B. Academic and other programs may include, within the context of the Indian education division's development or selection of culturally relevant curricula and instructional materials as provided in Subsection E of Section 22-23A-5 NMSA 1978:
(1) innovative programs designed to meet the educational needs of educationally disadvantaged Indian students;
(2) high-quality professional development for teaching professionals and paraprofessionals;
(3) the identification of early childhood, pre-kindergarten and family programs in the school district that emphasize school readiness and that are effective in preparing young children to make sufficient academic growth by the end of grade three, including family-based early childhood programs that provide screening and referral and provide services to Indian children with developmental delays or disabilities;
(4) educational programs that are not usually available in sufficient quantity or quality, including remedial instruction, to raise the achievement of Indian students in one or more of the subjects of English, mathematics, science, foreign languages, art, history and geography;
(5) bilingual and bicultural programs and projects;
(6) enrichment programs that focus on problem solving and cognitive skills development and directly support the attainment of challenging state academic standards;
(7) programs designed to encourage and assist Indian students to work toward, and gain entrance into, institutions of higher education;
(8) special compensatory and other programs and projects that are designed to assist and encourage Indian students to enter, remain in or reenter school and to increase the rate of high school graduation for Indian students;
(9) career preparation activities that enable Indian students to participate in programs such as the programs supported by the federal Carl D. Perkins Career and Technical Education Act of 2006, including programs for technology preparatory education, mentoring and apprenticeship;
(10) partnership projects between public schools and local businesses for career preparation programs designed to provide Indian students with the knowledge and skills needed to make an effective transition from school to a high-skill career; and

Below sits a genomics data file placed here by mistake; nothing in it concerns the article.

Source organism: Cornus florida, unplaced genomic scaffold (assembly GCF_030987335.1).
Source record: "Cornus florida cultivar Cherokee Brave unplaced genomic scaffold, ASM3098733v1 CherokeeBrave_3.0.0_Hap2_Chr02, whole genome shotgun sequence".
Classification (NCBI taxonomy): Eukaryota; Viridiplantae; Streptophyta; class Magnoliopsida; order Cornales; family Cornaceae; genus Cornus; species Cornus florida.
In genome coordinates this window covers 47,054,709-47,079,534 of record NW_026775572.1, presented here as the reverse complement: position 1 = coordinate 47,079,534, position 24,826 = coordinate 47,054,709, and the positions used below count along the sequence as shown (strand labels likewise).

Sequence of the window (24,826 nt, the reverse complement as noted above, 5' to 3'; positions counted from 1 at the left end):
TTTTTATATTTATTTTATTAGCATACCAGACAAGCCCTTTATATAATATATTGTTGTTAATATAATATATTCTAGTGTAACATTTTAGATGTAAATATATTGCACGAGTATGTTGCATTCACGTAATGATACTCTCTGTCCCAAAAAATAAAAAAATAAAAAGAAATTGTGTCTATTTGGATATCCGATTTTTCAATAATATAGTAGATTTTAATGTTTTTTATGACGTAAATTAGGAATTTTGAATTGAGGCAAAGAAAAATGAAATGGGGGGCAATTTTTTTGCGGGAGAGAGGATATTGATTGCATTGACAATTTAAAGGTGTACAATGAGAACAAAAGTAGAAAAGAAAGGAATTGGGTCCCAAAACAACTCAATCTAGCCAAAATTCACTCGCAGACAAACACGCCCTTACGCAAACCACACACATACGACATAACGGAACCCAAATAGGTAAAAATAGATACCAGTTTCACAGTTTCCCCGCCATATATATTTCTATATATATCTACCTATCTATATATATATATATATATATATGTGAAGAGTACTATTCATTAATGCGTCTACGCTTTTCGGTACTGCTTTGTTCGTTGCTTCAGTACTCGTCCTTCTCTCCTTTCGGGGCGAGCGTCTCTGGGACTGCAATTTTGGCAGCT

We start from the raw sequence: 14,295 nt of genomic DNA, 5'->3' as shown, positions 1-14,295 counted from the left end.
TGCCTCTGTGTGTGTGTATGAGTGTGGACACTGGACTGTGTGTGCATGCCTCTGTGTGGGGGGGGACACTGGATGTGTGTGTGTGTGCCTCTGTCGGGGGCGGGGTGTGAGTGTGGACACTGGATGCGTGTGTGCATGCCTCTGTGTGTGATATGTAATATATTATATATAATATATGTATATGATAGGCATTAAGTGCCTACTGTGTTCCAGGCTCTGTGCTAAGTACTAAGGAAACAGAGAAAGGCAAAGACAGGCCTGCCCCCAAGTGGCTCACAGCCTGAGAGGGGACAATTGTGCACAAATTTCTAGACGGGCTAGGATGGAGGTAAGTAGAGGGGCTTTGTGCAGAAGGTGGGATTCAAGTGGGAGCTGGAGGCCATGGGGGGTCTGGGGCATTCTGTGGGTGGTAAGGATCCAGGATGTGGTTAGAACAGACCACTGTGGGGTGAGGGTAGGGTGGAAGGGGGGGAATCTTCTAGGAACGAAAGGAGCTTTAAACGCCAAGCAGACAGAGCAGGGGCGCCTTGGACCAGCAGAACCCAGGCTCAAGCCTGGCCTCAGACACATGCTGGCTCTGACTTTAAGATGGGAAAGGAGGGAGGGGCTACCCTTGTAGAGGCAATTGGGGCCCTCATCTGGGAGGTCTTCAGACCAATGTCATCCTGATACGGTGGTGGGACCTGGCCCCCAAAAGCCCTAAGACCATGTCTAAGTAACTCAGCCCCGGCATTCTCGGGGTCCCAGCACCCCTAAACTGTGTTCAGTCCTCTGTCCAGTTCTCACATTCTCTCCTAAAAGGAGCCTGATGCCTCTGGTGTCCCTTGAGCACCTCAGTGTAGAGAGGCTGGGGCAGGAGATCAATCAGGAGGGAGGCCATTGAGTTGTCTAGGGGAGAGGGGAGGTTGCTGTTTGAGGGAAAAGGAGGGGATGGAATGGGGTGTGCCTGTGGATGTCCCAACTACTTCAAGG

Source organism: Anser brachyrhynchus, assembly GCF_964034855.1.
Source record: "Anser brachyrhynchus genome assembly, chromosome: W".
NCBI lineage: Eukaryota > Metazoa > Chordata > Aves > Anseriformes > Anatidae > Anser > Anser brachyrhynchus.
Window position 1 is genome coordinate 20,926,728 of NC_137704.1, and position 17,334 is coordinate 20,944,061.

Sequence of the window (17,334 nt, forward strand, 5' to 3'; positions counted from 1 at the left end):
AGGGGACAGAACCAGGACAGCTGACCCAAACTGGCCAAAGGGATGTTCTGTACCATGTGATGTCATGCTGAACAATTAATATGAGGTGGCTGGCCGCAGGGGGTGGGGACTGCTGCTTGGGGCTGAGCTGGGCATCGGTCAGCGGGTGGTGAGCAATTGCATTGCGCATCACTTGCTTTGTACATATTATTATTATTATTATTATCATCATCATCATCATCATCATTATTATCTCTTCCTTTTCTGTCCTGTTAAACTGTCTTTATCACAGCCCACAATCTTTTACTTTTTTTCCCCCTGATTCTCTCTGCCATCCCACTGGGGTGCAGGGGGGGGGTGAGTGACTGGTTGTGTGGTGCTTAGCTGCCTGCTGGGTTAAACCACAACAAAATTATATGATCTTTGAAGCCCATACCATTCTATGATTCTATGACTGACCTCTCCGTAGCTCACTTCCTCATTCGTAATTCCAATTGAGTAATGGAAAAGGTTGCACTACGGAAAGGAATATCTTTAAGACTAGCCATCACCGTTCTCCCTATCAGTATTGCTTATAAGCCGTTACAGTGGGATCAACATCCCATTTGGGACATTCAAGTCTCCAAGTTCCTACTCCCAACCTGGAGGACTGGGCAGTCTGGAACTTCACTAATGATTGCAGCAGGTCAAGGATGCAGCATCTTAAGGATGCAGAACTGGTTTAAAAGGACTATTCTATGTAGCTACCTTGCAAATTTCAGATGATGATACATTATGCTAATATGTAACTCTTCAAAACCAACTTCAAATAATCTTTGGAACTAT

(11) rigorous and meaningful curricula and educational opportunities that will lead to lifelong success for all students.
C. Culturally related activities may include:
(1) culturally related activities that support the academic program of the public school;
(2) activities that support Indian language programs and Indian language restoration programs that may be taught by traditional leaders and that qualify for the state seal of bilingualism-biliteracy on a student's diploma of excellence as provided in Section 22-1-9.1 NMSA 1978;
(3) activities that promote the incorporation of culturally responsive teaching and learning strategies into the public school's educational program; and
(4) activities to educate students about the prevention of violence, suicide and substance abuse.
D. Services to be provided may include:
(1) early interventions to help struggling students, such as after-school programs, tutoring and mentoring and school and community interventions to prevent truancy and reduce dropout rates;
(2) comprehensive guidance and counseling services;
(3) integrated educational services in combination with other programs that meet the needs of Indian students and their families, including programs that promote parental involvement in school activities and increase student achievement;
(4) special health- and nutrition-related services and other related activities that address the special health, social and psychological problems of Indian students and their families; and
(5) family literacy services, including New Mexico even start and adult basic education programs."